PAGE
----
Why Can’t Doctors Say They Are Sorry?

Natasha Singer, in her  recent New York’s Times opinion piece suggests that saying you’re sorry is difficult in the health care industry. Indeed, her article addresses the pharmaceutical industry as well.  It is interesting that this issue requires any discussion. We all learned as children the importance of apology in making right a harm resulting from our wrongful conduct. Moreover, that there might be adverse consequences associated with admitting wrongdoing was to be expected and was not ever deemed a justification for remaining silent.

It is remarkable that silence as a substitute for apology has become a standard of conduct for healthcare providers. They argue that if they apply to this that someone might try to hold them accountable for their conduct. In other words unlike what their parents  told them as children, healthcare providers, who once knew that apology was the ethical and proper thing to do have come to believe that silence and obfuscation represent the ethical thing to do.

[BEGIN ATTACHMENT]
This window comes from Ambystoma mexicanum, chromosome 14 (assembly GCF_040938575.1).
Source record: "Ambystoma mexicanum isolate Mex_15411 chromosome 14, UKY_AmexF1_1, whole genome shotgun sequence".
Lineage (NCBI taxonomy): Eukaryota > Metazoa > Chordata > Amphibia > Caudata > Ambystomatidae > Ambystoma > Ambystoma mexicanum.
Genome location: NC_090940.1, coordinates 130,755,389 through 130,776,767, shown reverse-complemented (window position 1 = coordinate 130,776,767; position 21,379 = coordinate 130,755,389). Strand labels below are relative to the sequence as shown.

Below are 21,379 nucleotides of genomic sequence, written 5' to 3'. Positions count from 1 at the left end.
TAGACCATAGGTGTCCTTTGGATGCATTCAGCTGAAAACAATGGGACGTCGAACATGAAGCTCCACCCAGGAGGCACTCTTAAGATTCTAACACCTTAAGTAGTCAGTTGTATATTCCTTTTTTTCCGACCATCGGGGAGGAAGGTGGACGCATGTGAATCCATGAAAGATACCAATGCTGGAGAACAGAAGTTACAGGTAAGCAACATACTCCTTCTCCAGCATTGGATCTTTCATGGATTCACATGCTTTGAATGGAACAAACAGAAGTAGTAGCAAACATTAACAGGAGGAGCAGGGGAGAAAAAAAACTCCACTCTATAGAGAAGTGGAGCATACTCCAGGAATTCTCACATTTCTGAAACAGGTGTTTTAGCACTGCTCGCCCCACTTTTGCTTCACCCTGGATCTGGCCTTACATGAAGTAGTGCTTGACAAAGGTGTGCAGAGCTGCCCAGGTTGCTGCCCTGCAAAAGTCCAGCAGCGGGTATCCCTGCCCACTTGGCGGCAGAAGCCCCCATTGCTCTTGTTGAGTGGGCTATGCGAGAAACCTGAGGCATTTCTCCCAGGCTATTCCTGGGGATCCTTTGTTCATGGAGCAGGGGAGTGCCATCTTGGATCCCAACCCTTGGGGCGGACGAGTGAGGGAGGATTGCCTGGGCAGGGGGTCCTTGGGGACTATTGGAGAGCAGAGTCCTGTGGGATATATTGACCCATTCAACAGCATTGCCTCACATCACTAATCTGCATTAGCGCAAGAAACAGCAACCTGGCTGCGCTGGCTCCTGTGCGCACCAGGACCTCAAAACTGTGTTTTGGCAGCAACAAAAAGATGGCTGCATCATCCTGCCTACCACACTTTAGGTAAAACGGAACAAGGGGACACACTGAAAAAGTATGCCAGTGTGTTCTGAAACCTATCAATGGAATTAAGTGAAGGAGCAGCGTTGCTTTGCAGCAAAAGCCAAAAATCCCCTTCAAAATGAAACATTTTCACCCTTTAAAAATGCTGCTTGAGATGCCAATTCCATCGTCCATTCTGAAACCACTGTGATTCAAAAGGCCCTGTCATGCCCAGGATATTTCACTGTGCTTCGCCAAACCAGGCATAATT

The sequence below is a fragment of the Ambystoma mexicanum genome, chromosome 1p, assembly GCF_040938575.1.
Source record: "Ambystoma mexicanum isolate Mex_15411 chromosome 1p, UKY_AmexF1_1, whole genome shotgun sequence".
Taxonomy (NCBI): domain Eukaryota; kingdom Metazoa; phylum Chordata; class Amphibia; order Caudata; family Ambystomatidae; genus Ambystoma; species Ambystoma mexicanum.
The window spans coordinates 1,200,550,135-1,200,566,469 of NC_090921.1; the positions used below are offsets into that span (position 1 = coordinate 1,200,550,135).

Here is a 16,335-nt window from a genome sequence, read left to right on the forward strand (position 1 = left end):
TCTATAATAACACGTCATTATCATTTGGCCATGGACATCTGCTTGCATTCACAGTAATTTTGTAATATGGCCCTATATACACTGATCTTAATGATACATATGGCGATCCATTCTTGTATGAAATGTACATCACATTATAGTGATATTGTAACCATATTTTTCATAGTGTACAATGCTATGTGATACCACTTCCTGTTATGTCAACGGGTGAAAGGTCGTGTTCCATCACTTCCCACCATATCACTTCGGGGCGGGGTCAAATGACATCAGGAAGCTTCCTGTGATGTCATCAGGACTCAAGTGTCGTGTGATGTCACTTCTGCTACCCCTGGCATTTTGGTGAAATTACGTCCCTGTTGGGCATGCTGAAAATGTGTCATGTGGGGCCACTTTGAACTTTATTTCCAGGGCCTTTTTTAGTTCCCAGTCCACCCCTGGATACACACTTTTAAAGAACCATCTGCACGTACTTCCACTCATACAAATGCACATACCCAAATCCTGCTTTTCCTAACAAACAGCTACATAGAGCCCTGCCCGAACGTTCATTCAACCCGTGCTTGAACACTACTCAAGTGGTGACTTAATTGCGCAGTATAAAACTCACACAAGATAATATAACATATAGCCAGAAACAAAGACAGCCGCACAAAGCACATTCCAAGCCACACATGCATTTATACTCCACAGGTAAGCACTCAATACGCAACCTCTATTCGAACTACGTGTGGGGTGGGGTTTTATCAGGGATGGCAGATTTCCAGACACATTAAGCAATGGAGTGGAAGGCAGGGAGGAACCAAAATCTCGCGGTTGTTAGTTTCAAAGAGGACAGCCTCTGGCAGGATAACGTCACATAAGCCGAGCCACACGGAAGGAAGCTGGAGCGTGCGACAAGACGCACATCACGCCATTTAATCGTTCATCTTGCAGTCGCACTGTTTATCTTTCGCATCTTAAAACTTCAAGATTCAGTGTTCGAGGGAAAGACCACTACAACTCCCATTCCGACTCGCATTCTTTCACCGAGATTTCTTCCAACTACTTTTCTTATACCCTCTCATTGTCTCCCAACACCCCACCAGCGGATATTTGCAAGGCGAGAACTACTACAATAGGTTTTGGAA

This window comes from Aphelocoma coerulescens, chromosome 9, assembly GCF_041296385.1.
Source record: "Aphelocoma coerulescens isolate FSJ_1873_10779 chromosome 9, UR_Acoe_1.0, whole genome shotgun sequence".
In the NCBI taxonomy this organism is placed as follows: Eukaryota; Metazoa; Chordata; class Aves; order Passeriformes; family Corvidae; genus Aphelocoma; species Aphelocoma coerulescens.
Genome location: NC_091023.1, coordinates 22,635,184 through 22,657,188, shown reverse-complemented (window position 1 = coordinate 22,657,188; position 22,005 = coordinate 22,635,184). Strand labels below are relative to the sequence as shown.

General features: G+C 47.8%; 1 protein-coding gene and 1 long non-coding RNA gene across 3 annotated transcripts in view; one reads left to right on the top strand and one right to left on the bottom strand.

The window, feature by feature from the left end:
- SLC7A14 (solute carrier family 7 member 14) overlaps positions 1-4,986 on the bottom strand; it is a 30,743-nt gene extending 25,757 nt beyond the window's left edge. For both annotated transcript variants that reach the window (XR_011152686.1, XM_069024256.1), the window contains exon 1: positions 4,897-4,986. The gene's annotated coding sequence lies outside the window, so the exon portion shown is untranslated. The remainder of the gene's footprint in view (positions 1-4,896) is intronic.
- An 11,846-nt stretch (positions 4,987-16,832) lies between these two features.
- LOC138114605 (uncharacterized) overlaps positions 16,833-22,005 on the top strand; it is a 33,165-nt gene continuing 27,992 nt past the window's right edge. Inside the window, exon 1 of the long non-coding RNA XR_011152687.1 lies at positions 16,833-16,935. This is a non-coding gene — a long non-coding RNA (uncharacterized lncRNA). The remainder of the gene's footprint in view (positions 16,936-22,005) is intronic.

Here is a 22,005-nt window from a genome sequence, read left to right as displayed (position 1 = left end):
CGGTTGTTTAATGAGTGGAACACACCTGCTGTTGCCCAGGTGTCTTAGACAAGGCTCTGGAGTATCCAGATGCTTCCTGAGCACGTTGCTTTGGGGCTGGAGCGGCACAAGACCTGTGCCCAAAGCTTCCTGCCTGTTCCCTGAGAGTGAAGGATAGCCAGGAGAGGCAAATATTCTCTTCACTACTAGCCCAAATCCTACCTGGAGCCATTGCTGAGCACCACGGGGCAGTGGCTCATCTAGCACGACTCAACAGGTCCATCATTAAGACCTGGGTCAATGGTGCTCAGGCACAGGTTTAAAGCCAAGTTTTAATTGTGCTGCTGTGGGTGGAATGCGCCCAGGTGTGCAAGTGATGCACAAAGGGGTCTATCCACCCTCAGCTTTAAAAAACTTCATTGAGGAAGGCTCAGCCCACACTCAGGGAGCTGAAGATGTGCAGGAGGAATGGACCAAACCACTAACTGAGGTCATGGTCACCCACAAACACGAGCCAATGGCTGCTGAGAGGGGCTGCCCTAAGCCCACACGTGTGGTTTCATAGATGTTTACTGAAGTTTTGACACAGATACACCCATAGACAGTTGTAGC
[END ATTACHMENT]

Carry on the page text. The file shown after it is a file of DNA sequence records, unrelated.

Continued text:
Remarkably, as pointed out by Singer, those medical centers such as the University of Michigan health Center have discovered honest apology makes they are victims feel good and reduces malpractice claims. The Michigan experience has been duplicated elsewhere. Honesty is not only the right thing to do but also represents a sound business practice.

One has to look elsewhere for the origin of the “conspiracy of silence” than fear of consequence.  Arrogance is a better explanation.

What do you think?

All articles in this blog are the collaborative effort of attorneys Jerry Meyers, Brendan Lupetin, and Gregory Unatin.

3 thoughts on “Why Can’t Doctors Say They Are Sorry?

    1. Yes, it is harsh and perhaps I should have been more sensitive. Let’s look again for a reason. A doctor or other health care provider makes a mistake that hurts a patient badly. The doctor neither admits the mistake or explains honestly how the injury happened. It is clear that doctors don’t like admitting when they are wrong. Who does? The question is how they justify the mental gymnastics and conclusion that their silence is the right thing to do.

      Thanks for your comment.

  1. Having just had an incident involving a small forgetful act by my endocrinologist, I am changing my physician. An apology for wasting my time and making me have to get my blood drawn a second time would have kept my business. Lets not fool ourselves into thinking that the medical professionals aren’t in the business of keeping patients. This small incident makes me feel that if the situation were more dire, he may “forget” something that would cause greater harm.

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